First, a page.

Hughbanks v. Hudson, No. 1:2007cv00111 - Document 221 (S.D. Ohio 2017)

Court Description: DECISION AND ORDER ON MOTION TO DISMISS LETHAL INJECTION AS-APPLIED CLAIMS - The Warden's Motion to Dismiss 215 is DENIED. Signed by Magistrate Judge Michael R. Merz on 6/22/2017. (kpf)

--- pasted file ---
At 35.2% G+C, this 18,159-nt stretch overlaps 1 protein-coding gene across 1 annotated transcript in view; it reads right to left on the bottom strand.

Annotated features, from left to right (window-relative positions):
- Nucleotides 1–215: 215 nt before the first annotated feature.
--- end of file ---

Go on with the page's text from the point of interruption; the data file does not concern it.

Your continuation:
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Hughbanks v. Hudson Doc. 221 IN THE UNITED STATES DISTRICT COURT FOR THE SOUTHERN DISTRICT OF OHIO WESTERN DIVISION AT CINCINNATI GARY HUGHBANKS, Petitioner, : Case No. 1:07-cv-111 - vs Magistrate Judge Michael R. Merz STUART HUDSON, Warden, : Respondent. DECISION AND ORDER ON MOTION TO DISMISS LETHAL INJECTION AS-APPLIED CLAIMS This capital habeas corpus case is before the Court on the Warden’s Motion to Dismiss Lethal Injection As-Applied Claims (ECF No. 215). Petitioner opposes the Motion (ECF No. 218) and the Warden has filed a Reply in support (ECF No. 219). Although a motion to dismiss involuntarily for failure to state a claim is classified as dispositive by 28 U.S.C. § 636(b), the parties have unanimously consented to plenary magistrate judge jurisdiction under 28 U.S.C. § 636(c) (ECF No. 13). The claims sought to be dismissed are included in Petitioner’s Third Amended Petition (ECF No. 213). The Third Amended Petition was filed pursuant to permission granted in the Corrected Decision and Order on Motion to Amend (ECF No. 212)(reported at Hughbanks v. Hudson, 2017 U.S. Dist. LEXIS 56005 (S.D. Ohio Apr 12, 2017)). In granting leave to amend, the Court applied the general standard enunciated in Foman v. Davis, 371 U.S. 178 (1962), as against the Warden’s claim that the amendment would be futile because the added claim (Ground 1 Dockets.Justia.com Twenty-Two) would be subject to dismissal under Fed. R. Civ. P. 12(b)(6) as untimely and for failing to state a claim on which habeas corpus relief could be granted. The Court overruled the Warden’s cognizability objection on the basis of Adams v. Bradshaw, 826 F.3d 306, 318-21 (6th Cir. 2016), cert den. sub nom. Adams v. Jenkins, 137 S. Ct. 814, 196 L. Ed. 2d 602 (2017)(Adams III ). As to the statute of limitations defense, the Court held Hughbanks was entitled to equitable tolling for the time during which this Court was interpreting Adams I 1 in a manner completely parallel to the process seen in § 1983 capital litigation (ECF No. 212, PageID 15896-900). As he did in opposing the proposed amendment in the first place, the Warden moves to dismiss on the basis that Ground Twenty-Two is not cognizable in habeas and is barred by the statute of limitations (Motion, ECF No. 215). Hughbanks responds that the rulings in the Corrected Decision are now the law of the case (ECF No. 218). The Warden replies by noting that Fed. R. Civ. P. 54 makes all decisions before final judgment to be interlocutory and notes that he must file a 12(b)(6) motion now, before pleading, or lose the chance to do so altogether (ECF No. 219). Analysis Cognizability The Twenty-Second Ground for Relief in the Third Amended Petition reads: 1 There are three published opinions of the Sixth Circuit in Stanley Adams habeas corpus case: Adams v. Bradshaw, 644 F.3d 481, 483 (6th Cir. 2011); Adams v. Bradshaw, 817 F.3d 284 (6th Cir. March 15, 2016); and Adams v. Bradshaw, 826 F.3d 306 (6th Cir. June 13, 2016), referred to herein as Adams I, Adams II, and Adams III respectively. 2 Twenty-Second Claim for Relief: Gary Hughbanks Execution Under Ohio Law Will Violate The Eighth Amendment Because Any Method That The Ohio Department Of Corrections And Rehabilitation Employs Has A Substantial, Objectively, Intolerable Risk Of Causing Unnecessary, Severe Pain, Suffering Degradation, Humiliation, And/Or Disgrace. (ECF No. 213, PageID 15907.) The Warden asserts this claim for relief is not cognizable on the same basis as this Court articulated in Turner v. Warden, 2016 U.S. Dist. LEXIS 6019 (S.D. Ohio Jan 19, 2016). In that decision, the Magistrate Judge reversed course, relying on his reading of Glossip v. Gross, 135 S. Ct. 2726 (2015): In light of Glossip, this Court's prior treatment of lethal injection claims in habeas corpus requires severe modification. The Court has previously relied on a broad reading of Adam s, supra , in permitting method-of-execution claims to be brought in habeas, regardless of whether the same claims were simultaneously pending in a § 1983 action. As Judge Frost of this Court wrote when confronted with the same argument, "Glossip undeniably upends this practice." Henderson v. Warden, No. 1: 12- cv- 703, 136 F. Supp. 3d 847, 2015 U.S. Dist . LEXI S 134120 * 9 ( S.D. Ohio, Sept . 30, 2015) 2 . The undersigned has already reached the same conclusion, writing "[t]his Court's broad reading of Adams is inconsistent with the Supreme Court's ruling in Glossip. . ." Henness v. Jenkins, No. 2: 14- cv- 2580, 2015 U.S. Dist . LEXI S 148195, 2015 WL 666624 * 5 ( S.D. Ohio, Nov. 2, 2015) . Id. at *17. But this Court was “wrong”2 in its reading of Glossip. In Adams III, the Sixth Circuit denied Glossip had fundamentally changed the result in Adams I and continued to allow lethal injection claims to be made in habeas despite the pendency of substantively identical claims being made by the same death row inmate in a pending § 1983 case. If Adams III is a 2 In The Path of the Law, 10 Harv. L. Rev. 457 (1897), reprinted at 110 Harv. L. Rev. 991 (1997), Justice Holmes wrote that “The object of our study [of law], then, is prediction, the prediction of the incidence of the public force through the instrumentality of the courts.” Id. at 997. To the extent this theory of the law applies to trial court behavior, Judge Frost and I were wrong in predicting how the Sixth Circuit would read Glossip. 3 misreading of Glossip, the Supreme Court passed up a chance to correct it by denying certiorari in Adams III. That is why the cited decision in Turner was withdrawn shortly after the Sixth Circuit handed down Adams II. (See ECF No. 268 in Case No. 2:07-cv-595). In the Corrected Decision, the Magistrate Judge relied on his reading of Adams III to allow the amendment: As this Magistrate Judge understands it, the current state of the law in the Sixth Circuit after Adams III is that habeas corpus will lie to challenge "the constitutionality of lethal injection in general" to wit, that "lethal injection cannot be administered in a constitutional manner, and [that] claim 'could render [Petitioner's] death sentence effectively invalid.'" Adams III, quoting Hill v. McDonough, 547 U.S. at 580 . Adams III supports the cognizability of Hughbanks' new proposed lethal injection claim which is a general claim of the type recognized as valid in Adams III : "no matter what protocol it uses, Ohio cannot constitutionally execute me under the Eight h Am endm ent ." It is not per se claims of the form "lethal injection is always and everywhere unconstitutional." Such a claim would be precluded by precedent, as Adams III recognizes. The Warden's assertion that the proposed Ground for Relief fails to state a claim on which habeas corpus relief can be granted is overruled on the basis of Adam s I I I . 2017 U.S. Dist. LEXIS at *8-9. The Warden argues this reading of Adams III is wrong. He asserts that the Sixth Circuit’s citations to Hill v. McDonough, 547 U.S. 573 (2006), and Nelson v. Campbell, 541 U.S. 637 (2004), were only meant to show how lethal injection claims are properly pled in § 1983, not in habeas. The Warden asserts that the only sentence in Adams III which speaks to habeas cognizability is the following: “Thus, to the extent that Adams challenges the constitutionality of lethal injection in general, and not a particular lethal-injection protocol, his claim is cognizable in habeas.” (Motion, ECF No. 215, PageID 16140). The Warden argues for a plain meaning reading of this sentence, asserting 4 This single sentence formulation by the Adams III Court of what is an appropriate pleading in habeas is simple, basic, and not complicated. It means what it says, and no more. This passage in Adams III is fairly read to say “challenges … [to] a particular lethal injection protocol” are not cognizable in habeas. This rule is easy to read and easy to understand. The formulation of a rule for cognizability in a § 2254 habeas action that is governed by a mere denial of the constitutionality of any possible lethal injection protocol would stand in direct contradiction to the “general challenge” contemplated in Adams III. Moreover, a denial of the constitutionality of any lethal injection protocol is nothing more that a refusal to recognize binding precedent by the United States Supreme Court. Id. at PageID 16140-41. The Warden does not formulate what a general habeas challenge to lethal injection of the sort undoubtedly authorized by Adams III would look like. Instead, he asserts that all Hughbanks and other capital habeas litigants in Ohio are doing is making challenges to “a particular lethal injection protocol,” illustrated with supposed “botched executions” to supposedly show the shortcomings of “a particular lethal injection protocol.” This factor absolutely disqualifies Hughbanks’ proposed pleadings from cognizability in a § 2254 habeas action under Adams III. Instead, Hughbanks’ pleadings, emphasizing the details and particulars of execution events, the ongoing revision of execution protocols, and the various formulations of lethal drugs, is a serial challenge to “a particular lethal injection protocol” that the Adams III Court says belongs in a § 1983 action. Id. at PageID 16143. The undersigned has written at length and repeatedly on why the Adams v. Bradshaw decisions do not completely collapse the procedural distinctions between § 1983 and habeas litigation, including in the Corrected Decision here. (See Hughbanks v. Hudson, 2017 U.S. Dist. LEXIS 56005 at *9-12.) But the Adams III court knew that Stanley Adams was a plaintiff in In re: Ohio Execution Protocol Litig,, Case No. 2:11-cv-1016. While it could have remanded him 5 to pursue relief in that case alone, it did not do so. Instead, it held that a general challenge to lethal injection that was not a per se challenge was cognizable in habeas because it could result in habeas relief – vacation of an inmate death sentence altogether. The best this Court has been able to do in formulating what such a claim would look like is of the form “Ohio can never execute me by lethal injection” because of deficiencies in Ohio’s behavior and my particular characteristics. Ground Twenty-Two fits that form and is therefore cognizable in habeas. Statute of Limitations In opposing the proposed amendment to add Ground Twenty-Two, the Warden asserted the amendment would be futile because the statute of limitations had long since expired. Petitioner responded with the theory that a new habeas claim arises at least every time Ohio amends its lethal-injection protocol and indeed every time new relevant facts occur or are discovered. The Court rejected that argument. Hughbanks v. Hudson, 2017 U.S. Dist. LEXIS 56005, *9-12. However, the Court also found Hughbanks, as well as other capital habeas petitioners, is entitled to equitable consideration of his situation. The state of the law on this point has been confused during the time this case has been pending. Until Adams I it was reasonable for counsel to understand that method of execution claims had to be brought in § 1983 proceedings. Following Adams I, this Court accepted the extension of the logic of that case and of Cooey v. St rickland, 604 F.3d 939 ( 6t h Cir. 2010) , that not only did new § 1983 claims arise whenever the protocol was amended, but so did habeas claims on the same substantive basis. On that basis, counsel could reasonably have concluded they had a year from adoption of a new protocol to amend a client's habeas petition to add claims "newly arising" under that new protocol. Although this Court has now concluded on the basis of Adams III and Landrum that the cognizability, second-or-successive, and limitations questions must be kept separate, capital habeas petitioners should not be penalized for 6 following the Court's lead during that period between Adams I and Adams III. The State of Ohio has not claimed any prejudice would result from this approach since it will have to litigate the lethal injection invalidity question in the § 1983 case in any event. Id. at *13-14. The Warden argues first that Ground Twenty-Two is barred under 28 U.S.C. § 2244(d). He notes that Hughbanks’ original Petition did not include any lethal injection invalidity claim and none was added until five years later (Motion, ECF No. 215, PageID 16134). The Court allowed amendment in 2012 based on its then-understanding, now corrected, of parallels between habeas and § 1983 procedure and found the amendment “timely because brought within one year of the various 2011 revisions to Ohio’s lethal injection protocol . . . .” (ECF No. 131, PageID 1800). That misunderstanding was long-held and often acted on in capital cases in this District, both by the undersigned and a number of District Judges. The State had no way to correct that view, given that there were no final judgments in cases on which it was acted on. On the other hand, the existence of that misunderstanding and its misleading effect on capital habeas petitioners is what led this Court to conclude Hughbanks (and others) was entitled to equitable tolling of the time during which the Court was operating under that misunderstanding. The Warden asserts equitable tolling is only available to excuse habeas petitioner inaction and Hughbanks has been actively litigating this case since 2007 (Motion, ECF No. 215, PageID 16136, citing Allen v. Yukins, 366 F.3d 396 (6th Cir. 2004), and Jurado v. Burt, 337 F.3d 368 (6th Cir. 2003). In both of those cases, the Sixth Circuit refused equitable tolling when delay was the result of attorney error. In his Reply, the Warden relies heavily on Holland v. Florida, 560 U.S. 631 (2010), the case in which the Supreme Court expressly recognized that the equitable tolling doctrine applies 7 to the habeas corpus statute of limitations. The Warden emphasizes that branch of the Holland ruling which requires “that some extraordinary circumstance stood in his way and prevented timely filing,” Id. at 649, and claims that nothing stood in Hughbanks’ way (ECF No. 219, PageID 16153). But the Supreme Court has not given us a catalogue of what those extraordinary circumstances might be and has repeatedly held that equitable principles govern habeas corpus generally, not just the statute of limitations. See Scvhlup v. Delo, 513 U.S. 298, 319 (1995), citing, e.g., Sanders v. United States, 373 U.S. 1 (1963); United States ex rel Smith v. Baldi, 344 U.S. 561, 573 (1953), Fay v. Noia, 372 U.S. 391, 438 (1963), Ex parte Watkins, 28 U.S. 193, 202 (1830)(Marshall, C.J.). If the finding must be explicit, then the Court finds that the confused state of the law on habeas pleading of lethal injection claims from Adams I in 2011 through Glossip to Adams III in early 2017 after certiorari was denied and until the mandate issued was an extraordinary circumstance. The Court has exercised its equitable power to excuse Petitioner’s failure during that period to plead a general lethal injection invalidity claim of the sort authorized in Adams III . The Warden emphasizes that lack of prejudice to one of the parties is not, standing alone, a justification for equitable tolling, and the Court agrees. But the Warden also has not shown any prejudice. Hughbanks is a plaintiff in the Protocol case and the State must defend that litigation as well. There is no execution date set for Hughbanks, and presumably the thirty-three death row inmates who have execution dates through March 24, 2021, will have to have their cases adjudicated before Hughbanks could be reached for execution. Thus the lack of prejudice supports the finding of equitable tolling here. 8 The Warden’s Motion to Dismiss is therefore DENIED. June 22, 2017. s/ Michael R. Merz United States Magistrate Judge 9